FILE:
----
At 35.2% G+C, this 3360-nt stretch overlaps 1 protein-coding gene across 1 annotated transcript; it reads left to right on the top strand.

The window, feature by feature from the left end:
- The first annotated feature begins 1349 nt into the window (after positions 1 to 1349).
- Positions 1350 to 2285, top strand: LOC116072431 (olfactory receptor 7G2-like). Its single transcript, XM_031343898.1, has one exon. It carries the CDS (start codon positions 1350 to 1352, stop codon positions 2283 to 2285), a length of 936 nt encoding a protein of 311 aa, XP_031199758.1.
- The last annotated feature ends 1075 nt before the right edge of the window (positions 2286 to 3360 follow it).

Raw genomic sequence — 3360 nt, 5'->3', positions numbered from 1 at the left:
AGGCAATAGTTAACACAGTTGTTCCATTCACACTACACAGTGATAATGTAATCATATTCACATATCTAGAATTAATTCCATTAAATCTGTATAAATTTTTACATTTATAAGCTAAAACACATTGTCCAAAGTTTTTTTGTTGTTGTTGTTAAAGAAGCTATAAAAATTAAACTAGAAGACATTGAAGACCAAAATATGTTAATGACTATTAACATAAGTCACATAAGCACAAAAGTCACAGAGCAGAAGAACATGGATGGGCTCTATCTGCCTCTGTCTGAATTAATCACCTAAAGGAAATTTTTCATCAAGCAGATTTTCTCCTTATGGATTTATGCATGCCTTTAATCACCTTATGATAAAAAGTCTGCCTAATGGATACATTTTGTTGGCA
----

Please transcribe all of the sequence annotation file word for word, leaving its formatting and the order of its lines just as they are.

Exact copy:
At 35.2% G+C, this 3360-nt stretch overlaps 1 protein-coding gene across 1 annotated transcript; it reads left to right on the top strand.

The window, feature by feature from the left end:
- The first annotated feature begins 1349 nt into the window (after positions 1 to 1349).
- Positions 1350 to 2285, top strand: LOC116072431 (olfactory receptor 7G2-like). Its single transcript, XM_031343898.1, has one exon. It carries the CDS (start codon positions 1350 to 1352, stop codon positions 2283 to 2285), a length of 936 nt encoding a protein of 311 aa, XP_031199758.1.
- The last annotated feature ends 1075 nt before the right edge of the window (positions 2286 to 3360 follow it).

Raw genomic sequence — 3360 nt, 5'->3', positions numbered from 1 at the left:
AGGCAATAGTTAACACAGTTGTTCCATTCACACTACACAGTGATAATGTAATCATATTCACATATCTAGAATTAATTCCATTAAATCTGTATAAATTTTTACATTTATAAGCTAAAACACATTGTCCAAAGTTTTTTTGTTGTTGTTGTTAAAGAAGCTATAAAAATTAAACTAGAAGACATTGAAGACCAAAATATGTTAATGACTATTAACATAAGTCACATAAGCACAAAAGTCACAGAGCAGAAGAACATGGATGGGCTCTATCTGCCTCTGTCTGAATTAATCACCTAAAGGAAATTTTTCATCAAGCAGATTTTCTCCTTATGGATTTATGCATGCCTTTAATCACCTTATGATAAAAAGTCTGCCTAATGGATACATTTTGTTGGCA